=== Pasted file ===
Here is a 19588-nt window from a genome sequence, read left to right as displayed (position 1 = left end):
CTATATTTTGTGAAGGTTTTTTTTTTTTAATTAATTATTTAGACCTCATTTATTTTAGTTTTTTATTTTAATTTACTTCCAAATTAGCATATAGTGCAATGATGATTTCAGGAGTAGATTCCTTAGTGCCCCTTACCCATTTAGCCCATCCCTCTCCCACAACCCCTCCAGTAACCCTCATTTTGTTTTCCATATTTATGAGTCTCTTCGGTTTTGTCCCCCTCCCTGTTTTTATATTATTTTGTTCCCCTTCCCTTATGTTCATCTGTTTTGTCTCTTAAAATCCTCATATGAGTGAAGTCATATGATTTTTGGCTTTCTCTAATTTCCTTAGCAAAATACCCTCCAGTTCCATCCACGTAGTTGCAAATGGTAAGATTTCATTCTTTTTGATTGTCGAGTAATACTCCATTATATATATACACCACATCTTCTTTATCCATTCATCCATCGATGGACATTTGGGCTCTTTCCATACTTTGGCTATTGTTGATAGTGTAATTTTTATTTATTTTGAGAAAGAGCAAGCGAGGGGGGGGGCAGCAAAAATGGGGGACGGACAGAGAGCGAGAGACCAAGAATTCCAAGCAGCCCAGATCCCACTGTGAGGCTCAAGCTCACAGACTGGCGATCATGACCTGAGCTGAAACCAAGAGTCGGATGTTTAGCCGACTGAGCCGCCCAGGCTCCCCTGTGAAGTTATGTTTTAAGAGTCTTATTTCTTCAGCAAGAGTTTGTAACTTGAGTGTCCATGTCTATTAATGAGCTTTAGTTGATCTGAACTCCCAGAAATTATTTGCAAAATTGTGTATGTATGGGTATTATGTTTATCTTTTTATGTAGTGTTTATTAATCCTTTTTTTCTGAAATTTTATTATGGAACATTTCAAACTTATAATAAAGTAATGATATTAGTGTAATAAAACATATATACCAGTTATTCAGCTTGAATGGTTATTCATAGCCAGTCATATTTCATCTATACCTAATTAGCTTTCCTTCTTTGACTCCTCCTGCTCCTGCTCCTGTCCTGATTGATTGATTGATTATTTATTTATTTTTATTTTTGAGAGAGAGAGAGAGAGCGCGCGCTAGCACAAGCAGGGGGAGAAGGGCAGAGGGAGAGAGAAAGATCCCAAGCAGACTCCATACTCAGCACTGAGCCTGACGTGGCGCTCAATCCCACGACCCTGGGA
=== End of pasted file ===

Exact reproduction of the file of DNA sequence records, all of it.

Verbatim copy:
Here is a 19588-nt window from a genome sequence, read left to right as displayed (position 1 = left end):
CTATATTTTGTGAAGGTTTTTTTTTTTTAATTAATTATTTAGACCTCATTTATTTTAGTTTTTTATTTTAATTTACTTCCAAATTAGCATATAGTGCAATGATGATTTCAGGAGTAGATTCCTTAGTGCCCCTTACCCATTTAGCCCATCCCTCTCCCACAACCCCTCCAGTAACCCTCATTTTGTTTTCCATATTTATGAGTCTCTTCGGTTTTGTCCCCCTCCCTGTTTTTATATTATTTTGTTCCCCTTCCCTTATGTTCATCTGTTTTGTCTCTTAAAATCCTCATATGAGTGAAGTCATATGATTTTTGGCTTTCTCTAATTTCCTTAGCAAAATACCCTCCAGTTCCATCCACGTAGTTGCAAATGGTAAGATTTCATTCTTTTTGATTGTCGAGTAATACTCCATTATATATATACACCACATCTTCTTTATCCATTCATCCATCGATGGACATTTGGGCTCTTTCCATACTTTGGCTATTGTTGATAGTGTAATTTTTATTTATTTTGAGAAAGAGCAAGCGAGGGGGGGGGCAGCAAAAATGGGGGACGGACAGAGAGCGAGAGACCAAGAATTCCAAGCAGCCCAGATCCCACTGTGAGGCTCAAGCTCACAGACTGGCGATCATGACCTGAGCTGAAACCAAGAGTCGGATGTTTAGCCGACTGAGCCGCCCAGGCTCCCCTGTGAAGTTATGTTTTAAGAGTCTTATTTCTTCAGCAAGAGTTTGTAACTTGAGTGTCCATGTCTATTAATGAGCTTTAGTTGATCTGAACTCCCAGAAATTATTTGCAAAATTGTGTATGTATGGGTATTATGTTTATCTTTTTATGTAGTGTTTATTAATCCTTTTTTTCTGAAATTTTATTATGGAACATTTCAAACTTATAATAAAGTAATGATATTAGTGTAATAAAACATATATACCAGTTATTCAGCTTGAATGGTTATTCATAGCCAGTCATATTTCATCTATACCTAATTAGCTTTCCTTCTTTGACTCCTCCTGCTCCTGCTCCTGTCCTGATTGATTGATTGATTATTTATTTATTTTTATTTTTGAGAGAGAGAGAGAGAGCGCGCGCTAGCACAAGCAGGGGGAGAAGGGCAGAGGGAGAGAGAAAGATCCCAAGCAGACTCCATACTCAGCACTGAGCCTGACGTGGCGCTCAATCCCACGACCCTGGGA